We do not bring a point of view on this matter beyond to say that there is no clear-cut answer and we do not envy the executives and boards who must respond to rapidly shifting (and often complex) sanctions and make difficult decisions. We are glad to see STM helping its members navigate sanctions and also has started a resource page on actions the research publishing community is taking to help support Ukraine.
The invasion of Ukraine highlights the growing role that geopolitics plays in professional and scholarly publishing, as Lisa Hinchliffe and Roger Schonfeld note in their review (“Decoupling from Russia”) of the state-of-play with regard to sanctions and academic policies related to Russia. A few short years ago there was effectively one global market for scientific and scholarly content. Publishers sold content, largely on a subscription basis, to institutions and individuals in nearly every country in the world. Organizations in some countries received discounted or free access, but other than that, publishers did not have to worry about country-specific policies outside of a very small number of special circumstances (North Korea, Iran) with little financial significance.
This “global market” now seems remote and may prove, in hindsight, to be an exceptional period in history. It is not just a case of Russia “decoupling” from the West but, as Richard Poynder discusses in his prescient 2020 book, Information Wants to Be Free, the entire post-WWII global order shifting, with the resulting fragmentation of what was once a largely uniform market. Examples of this fragmentation include China, which in addition to a tightly controlled Internet, has begun to set policies regarding the amount of research published in international journals, with the goal of increasing the output of research in Chinese-owned journals. Europe has meanwhile started to exert its own regulatory control over the Internet, though policies (GDPR, Article 17 of the Copyright in the Single Market Directive, and the recent Digital Markets Act) aimed largely at curtailing the influence of American tech companies. One lens through which to view Plan S is as an initiative that further bolsters large European publishers via its focus on transformative agreements (a largely European phenomenon), resulting in further market consolidation and the entrenchment of the largest publishers in consortia budgets (whether this is viewed as a feature or a bug in Brussels remains unclear). The idea of “geowalling” European open access journal articles to prevent, well, open access to countries outside of Europe has even been mooted.
Publishers (as well as other organizations) are increasingly forced to navigate very different regulatory regimes with, at times, conflicting requirements. Plan S, for example, prohibits (after 2024) cOAlition S funds from being used for publication in hybrid journals. By contrast, the vast majority of institutions and institutions outside of Europe prefer hybrid journals. This may result in developing different journals for different markets, a practice publishers have spent the last 20 years moving away from.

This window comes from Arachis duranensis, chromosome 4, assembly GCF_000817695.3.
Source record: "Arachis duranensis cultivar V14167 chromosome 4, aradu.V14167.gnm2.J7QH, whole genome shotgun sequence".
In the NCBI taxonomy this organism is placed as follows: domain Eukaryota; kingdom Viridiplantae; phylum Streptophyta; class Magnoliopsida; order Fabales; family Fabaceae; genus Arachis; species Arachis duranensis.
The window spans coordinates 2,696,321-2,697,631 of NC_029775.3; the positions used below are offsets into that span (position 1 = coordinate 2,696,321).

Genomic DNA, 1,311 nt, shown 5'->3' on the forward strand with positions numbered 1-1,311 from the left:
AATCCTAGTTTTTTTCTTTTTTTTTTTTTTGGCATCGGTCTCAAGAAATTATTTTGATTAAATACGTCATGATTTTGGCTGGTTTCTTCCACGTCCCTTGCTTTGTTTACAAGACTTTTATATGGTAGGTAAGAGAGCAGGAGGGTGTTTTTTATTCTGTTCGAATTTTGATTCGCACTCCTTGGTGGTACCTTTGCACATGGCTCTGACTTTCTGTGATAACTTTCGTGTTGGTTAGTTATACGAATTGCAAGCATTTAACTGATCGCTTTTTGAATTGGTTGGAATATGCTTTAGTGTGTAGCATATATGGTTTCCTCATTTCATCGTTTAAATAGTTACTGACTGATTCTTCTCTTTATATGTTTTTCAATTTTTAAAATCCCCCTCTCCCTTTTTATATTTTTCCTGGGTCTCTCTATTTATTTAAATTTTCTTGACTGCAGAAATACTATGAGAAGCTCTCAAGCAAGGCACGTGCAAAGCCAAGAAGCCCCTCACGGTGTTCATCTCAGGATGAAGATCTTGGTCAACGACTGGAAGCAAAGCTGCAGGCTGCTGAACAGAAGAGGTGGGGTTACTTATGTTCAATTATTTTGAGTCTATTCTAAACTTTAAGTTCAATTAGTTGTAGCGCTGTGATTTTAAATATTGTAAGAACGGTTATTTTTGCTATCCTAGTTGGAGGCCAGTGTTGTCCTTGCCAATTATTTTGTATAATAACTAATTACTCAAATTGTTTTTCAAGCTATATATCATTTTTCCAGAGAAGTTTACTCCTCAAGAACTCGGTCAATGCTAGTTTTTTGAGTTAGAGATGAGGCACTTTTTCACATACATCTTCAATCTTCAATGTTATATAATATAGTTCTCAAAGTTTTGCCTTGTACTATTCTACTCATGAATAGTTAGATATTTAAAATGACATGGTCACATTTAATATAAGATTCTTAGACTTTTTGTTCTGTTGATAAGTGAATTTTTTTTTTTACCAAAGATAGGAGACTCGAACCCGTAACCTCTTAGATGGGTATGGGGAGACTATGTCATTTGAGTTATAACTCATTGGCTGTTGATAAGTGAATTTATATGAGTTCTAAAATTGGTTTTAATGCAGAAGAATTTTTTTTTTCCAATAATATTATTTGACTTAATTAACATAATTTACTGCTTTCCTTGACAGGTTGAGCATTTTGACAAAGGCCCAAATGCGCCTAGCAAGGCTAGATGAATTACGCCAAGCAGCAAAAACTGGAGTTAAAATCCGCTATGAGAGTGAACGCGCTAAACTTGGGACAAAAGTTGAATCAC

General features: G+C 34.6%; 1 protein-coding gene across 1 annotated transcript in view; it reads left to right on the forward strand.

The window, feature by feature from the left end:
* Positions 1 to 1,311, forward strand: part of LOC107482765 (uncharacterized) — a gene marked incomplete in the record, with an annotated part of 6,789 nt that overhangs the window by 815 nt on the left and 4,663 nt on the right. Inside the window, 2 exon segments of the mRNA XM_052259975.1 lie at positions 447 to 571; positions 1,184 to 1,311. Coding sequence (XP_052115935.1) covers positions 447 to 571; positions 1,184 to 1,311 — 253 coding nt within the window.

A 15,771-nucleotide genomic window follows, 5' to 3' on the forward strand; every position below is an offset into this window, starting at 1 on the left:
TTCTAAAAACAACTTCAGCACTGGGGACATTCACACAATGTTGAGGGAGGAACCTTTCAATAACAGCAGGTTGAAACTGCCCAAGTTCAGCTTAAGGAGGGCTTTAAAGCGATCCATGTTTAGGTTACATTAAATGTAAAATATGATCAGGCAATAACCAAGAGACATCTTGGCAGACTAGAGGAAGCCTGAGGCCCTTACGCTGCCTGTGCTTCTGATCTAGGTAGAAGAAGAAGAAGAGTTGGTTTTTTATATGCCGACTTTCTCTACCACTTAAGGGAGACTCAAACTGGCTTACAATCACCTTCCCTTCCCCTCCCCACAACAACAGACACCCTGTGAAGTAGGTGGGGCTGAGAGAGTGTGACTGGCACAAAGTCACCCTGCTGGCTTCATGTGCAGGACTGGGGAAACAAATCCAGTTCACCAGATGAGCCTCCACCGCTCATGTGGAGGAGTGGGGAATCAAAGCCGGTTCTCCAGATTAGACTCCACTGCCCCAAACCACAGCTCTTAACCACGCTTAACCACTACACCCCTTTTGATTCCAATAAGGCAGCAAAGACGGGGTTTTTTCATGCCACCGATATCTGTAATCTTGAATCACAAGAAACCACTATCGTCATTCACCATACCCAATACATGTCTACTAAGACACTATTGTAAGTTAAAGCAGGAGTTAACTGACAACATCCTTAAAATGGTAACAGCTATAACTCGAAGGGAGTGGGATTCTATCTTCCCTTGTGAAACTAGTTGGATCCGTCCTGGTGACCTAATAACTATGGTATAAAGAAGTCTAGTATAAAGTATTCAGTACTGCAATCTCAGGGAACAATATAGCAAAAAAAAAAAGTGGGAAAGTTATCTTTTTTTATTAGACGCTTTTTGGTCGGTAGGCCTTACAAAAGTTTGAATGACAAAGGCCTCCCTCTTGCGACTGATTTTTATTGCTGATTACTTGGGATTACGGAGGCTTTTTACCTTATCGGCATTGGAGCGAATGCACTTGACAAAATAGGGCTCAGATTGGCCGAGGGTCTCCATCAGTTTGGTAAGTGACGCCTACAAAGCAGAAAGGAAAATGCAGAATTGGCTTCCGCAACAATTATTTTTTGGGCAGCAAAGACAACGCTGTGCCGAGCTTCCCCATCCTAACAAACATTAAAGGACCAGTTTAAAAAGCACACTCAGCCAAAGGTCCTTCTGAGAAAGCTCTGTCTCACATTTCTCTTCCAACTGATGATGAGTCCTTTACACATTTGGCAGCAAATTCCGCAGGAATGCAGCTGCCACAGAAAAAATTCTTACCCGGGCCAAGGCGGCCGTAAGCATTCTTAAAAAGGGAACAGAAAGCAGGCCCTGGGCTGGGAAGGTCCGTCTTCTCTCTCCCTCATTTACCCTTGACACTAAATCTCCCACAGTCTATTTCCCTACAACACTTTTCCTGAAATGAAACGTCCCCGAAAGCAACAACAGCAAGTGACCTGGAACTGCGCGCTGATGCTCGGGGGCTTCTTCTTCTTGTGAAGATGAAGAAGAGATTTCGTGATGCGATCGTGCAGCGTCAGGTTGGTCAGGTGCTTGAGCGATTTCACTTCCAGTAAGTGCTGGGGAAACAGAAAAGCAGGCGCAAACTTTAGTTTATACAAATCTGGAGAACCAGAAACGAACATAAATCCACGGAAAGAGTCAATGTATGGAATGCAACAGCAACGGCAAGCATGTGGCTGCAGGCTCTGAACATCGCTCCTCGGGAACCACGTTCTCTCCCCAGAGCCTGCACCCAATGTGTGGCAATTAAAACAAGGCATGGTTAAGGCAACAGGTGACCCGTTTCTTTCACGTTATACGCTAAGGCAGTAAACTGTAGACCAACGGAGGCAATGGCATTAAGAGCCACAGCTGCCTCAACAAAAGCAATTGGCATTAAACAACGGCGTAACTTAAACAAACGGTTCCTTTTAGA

While we do not know what the future will bring, it seems likely to more resemble the geopolitics of an earlier era than that of the last twenty years. In a recent letter to shareholders, Blackrock’s (the world’s largest asset manager) CEO Larry Fink has called the invasion of Ukraine the beginning of the end of globalization. While “globalization” has always been a fraught term (and its end no less so), it is true that the financial and logistical disruptions caused by the war, following on the shocks caused by the COVID-19 pandemic, have organizations rethinking their supply chains and operational resilience. These same events are leading countries to revisit their trade policies and practices. The pandemic has underscored the importance of research and development, with pharmaceutical companies (with a substantial assist from university researchers, Oxford University, biotech innovators, the Bill and Melinda Gates Foundation, national agencies, and countless others) able to develop and produce novel vaccines in a stunningly short period of time.
What all this means for the future of research output is unknown, but what is clear is that publishers will need to pay increasing attention to national and regional politics, particularly those that affect R&D, media, and technology. More sophisticated lobbying, education (of regulators), and intelligence capabilities are likely to be needed in key markets. Cross-industry and inter-industry alliances are also likely necessary. The ability to navigate complex geopolitics, in other words, is becoming a required competency. At the same time, organizational agility – the ability to rapidly adjust to disruptions in the market, in supply chains, and in operations – has become an essential trait. The organizations able to combine these competencies, moving rapidly and flexibly to adapt products and services to increasingly fragmented markets driven by geopolitical forces, are those most likely to find continued success.